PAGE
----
Bringing your email inbox down to zero is a dream for so many people. To this day and age we receive so many emails. Some solicited, some spam. Whilst some may be questions people need you to answer, others might be information that you are looking for or need.
Regardless of whether it’s a meeting invite, question or something bigger, like a large project you are working on that needs your response, it is all very overwhelming. What happens to most people is that you end up with an inbox overflowing with unread emails and you don’t know what to do with it.
So how do you get to Inbox Zero? That is no unread emails at the end of each day, every day!
Before you start to take on this mission, it’s also important to manage your emails effectively because if you are reacting to most of your emails then you’re using your time inefficiently.
A great tip to achieving Inbox Zero is to set some time aside each day to check your emails. Now it could be a specific time of the day or it could be at a specific milestone of the day. This could mean you check your emails after completing a project, or maybe you add some time between meetings. You could also put set times in your calendar to do this task – for example you check your emails at 9:00AM and at 3:00PM. Add that to your default diary so that you are committed to only checking emails at that time.
My word of advice is turn off the notifications so you just focus on doing what’s got to be done, and you check your emails when you want to so you’re in control rather than being reactive.
Now once you’ve opened your inbox, there is a four-stage system or a four different outcome system that you can use to manage your emails, and they all start with D – the 4 D’s!
The first D is DELETE. Now quite often, you’ll get emails that have nothing to do with you. They could be spam. They could be something that you don’t really need to be seeing. It could be a distraction. Just delete them. DELETE! Hit the delete key and get rid of them, and that way, you don’t have to worry about them clogging up your inbox.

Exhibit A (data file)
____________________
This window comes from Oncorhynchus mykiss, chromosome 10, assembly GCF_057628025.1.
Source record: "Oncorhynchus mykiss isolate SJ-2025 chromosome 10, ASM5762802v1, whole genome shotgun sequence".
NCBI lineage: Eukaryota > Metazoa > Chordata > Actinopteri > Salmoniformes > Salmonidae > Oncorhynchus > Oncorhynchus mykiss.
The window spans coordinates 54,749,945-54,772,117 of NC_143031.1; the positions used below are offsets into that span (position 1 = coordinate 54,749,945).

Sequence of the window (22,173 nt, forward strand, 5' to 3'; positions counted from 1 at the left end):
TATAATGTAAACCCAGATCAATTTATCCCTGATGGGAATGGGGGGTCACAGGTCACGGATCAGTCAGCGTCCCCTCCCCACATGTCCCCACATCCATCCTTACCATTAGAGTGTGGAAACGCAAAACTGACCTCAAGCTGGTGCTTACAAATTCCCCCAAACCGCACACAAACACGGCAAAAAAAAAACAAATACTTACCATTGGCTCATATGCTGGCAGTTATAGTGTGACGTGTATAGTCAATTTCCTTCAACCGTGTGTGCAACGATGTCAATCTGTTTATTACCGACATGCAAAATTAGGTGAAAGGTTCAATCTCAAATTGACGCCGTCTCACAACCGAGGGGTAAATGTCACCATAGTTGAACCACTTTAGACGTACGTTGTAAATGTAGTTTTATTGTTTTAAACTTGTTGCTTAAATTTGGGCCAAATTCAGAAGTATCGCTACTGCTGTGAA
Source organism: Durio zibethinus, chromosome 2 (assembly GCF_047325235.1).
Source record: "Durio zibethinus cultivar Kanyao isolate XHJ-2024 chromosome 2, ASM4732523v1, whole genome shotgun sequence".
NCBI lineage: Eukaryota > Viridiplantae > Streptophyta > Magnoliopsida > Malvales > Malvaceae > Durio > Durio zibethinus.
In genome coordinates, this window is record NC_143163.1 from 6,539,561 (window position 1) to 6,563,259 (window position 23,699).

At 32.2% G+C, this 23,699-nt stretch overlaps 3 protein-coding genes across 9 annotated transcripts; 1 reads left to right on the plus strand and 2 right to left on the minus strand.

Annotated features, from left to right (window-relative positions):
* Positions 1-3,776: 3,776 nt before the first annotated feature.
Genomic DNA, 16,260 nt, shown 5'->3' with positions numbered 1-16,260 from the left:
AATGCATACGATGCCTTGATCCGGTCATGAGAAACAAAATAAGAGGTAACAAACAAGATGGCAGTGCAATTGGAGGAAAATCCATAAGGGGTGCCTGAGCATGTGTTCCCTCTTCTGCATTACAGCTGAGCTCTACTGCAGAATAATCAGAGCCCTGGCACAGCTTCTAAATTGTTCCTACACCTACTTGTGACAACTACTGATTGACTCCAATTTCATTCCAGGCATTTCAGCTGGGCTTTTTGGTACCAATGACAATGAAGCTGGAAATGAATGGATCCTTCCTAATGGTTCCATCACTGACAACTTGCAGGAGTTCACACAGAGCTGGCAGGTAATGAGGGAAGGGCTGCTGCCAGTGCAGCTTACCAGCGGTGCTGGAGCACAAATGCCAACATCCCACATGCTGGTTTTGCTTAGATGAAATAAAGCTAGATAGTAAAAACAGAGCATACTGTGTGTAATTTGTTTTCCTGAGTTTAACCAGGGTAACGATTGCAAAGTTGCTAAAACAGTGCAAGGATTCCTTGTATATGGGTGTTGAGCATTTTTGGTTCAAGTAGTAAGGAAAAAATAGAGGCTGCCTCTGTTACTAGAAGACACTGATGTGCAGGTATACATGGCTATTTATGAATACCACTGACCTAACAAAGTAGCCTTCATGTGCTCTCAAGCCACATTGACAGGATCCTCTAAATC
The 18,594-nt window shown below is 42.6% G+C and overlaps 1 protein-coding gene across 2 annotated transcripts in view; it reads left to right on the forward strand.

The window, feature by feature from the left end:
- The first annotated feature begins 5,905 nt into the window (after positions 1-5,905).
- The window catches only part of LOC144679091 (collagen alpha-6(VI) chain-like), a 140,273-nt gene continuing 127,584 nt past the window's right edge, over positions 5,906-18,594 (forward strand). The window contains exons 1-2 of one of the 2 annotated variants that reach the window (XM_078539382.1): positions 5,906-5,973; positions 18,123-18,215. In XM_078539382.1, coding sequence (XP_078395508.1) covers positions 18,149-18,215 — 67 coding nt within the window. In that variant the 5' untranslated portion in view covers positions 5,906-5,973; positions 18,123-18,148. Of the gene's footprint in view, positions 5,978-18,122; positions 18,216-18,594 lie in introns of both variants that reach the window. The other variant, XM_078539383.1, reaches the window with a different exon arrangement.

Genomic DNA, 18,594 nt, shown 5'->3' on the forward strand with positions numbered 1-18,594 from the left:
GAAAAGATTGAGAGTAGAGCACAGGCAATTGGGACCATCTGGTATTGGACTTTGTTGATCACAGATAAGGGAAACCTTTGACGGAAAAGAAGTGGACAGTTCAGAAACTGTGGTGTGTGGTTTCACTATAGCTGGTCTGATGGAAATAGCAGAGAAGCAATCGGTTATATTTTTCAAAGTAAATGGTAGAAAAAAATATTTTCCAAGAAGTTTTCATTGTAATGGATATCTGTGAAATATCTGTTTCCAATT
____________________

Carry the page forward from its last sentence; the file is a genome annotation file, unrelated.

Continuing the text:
The second D is for DO IT. If it’s something that can be done in under three minutes, my rule is just get it done. It could be replying with an answer or attaching a document, presentation, video etc. to an email. It could be forwarding it on to somebody else. It could be an email introduction. But just get it done. Get it out of the way if it’s something that can be done really, really quickly.
Now if it’s something that you can get somebody else to do, this is where the third D comes in. You can DELEGATE it. Delegate a task to somebody else, which means that you press the forward button straightaway. You type a little bit of instruction, and you send it to someone in your team who can take care of the task for you. This could be a team member in your office or a virtual assistant.
There are going be some emails, though, that will take up more of your time, that you cannot delegate as it needs your attention and that you cannot delete because they are important. These are the ones that typically hang around in people’s in boxes because they need to be looked at later … and so this is the fourth D, which is DEFER it.
Now if it is something that needs to be done later, get it out of your inbox and get it into some sort of project management tool. I use an app called Wunderlist. Anything that needs a little bit more time allotted to it goes into Wunderlist, or if it’s more complex than that, I use Trello, which is a free project management tool. This way the project is out of my inbox and added to my management apps and I can look at it and complete it when I am working on that project. It’s now out of my inbox and I can allot time to it at a later stage.
If it’s going to take you longer than three minutes, you should set some time aside to work on this task. Because in reality, something like this is part of a bigger project or campaign and it needs to be moved out of your inbox and added to the project or campaign in your management app. This way, your in box will always stay at zero.
First of all, make sure that you’re being proactive and not reactive, so you’re checking your emails at particular times of the day or particular milestones, and you use the four D system to keep your in box at zero. Either do it, delete it, delegate it, or defer it.
About the Author
Ben Fewtrell is a sought-after Business Coach, Keynote Speaker and trainer who has featured in Virgin’s Inflight Magazine and Entertainment Portal, SKY Business and “Secrets of Top Business Builders Exposed”. He is also the host of the popular Business Brain Food Podcast where he interviews leading experts on anything and everything business.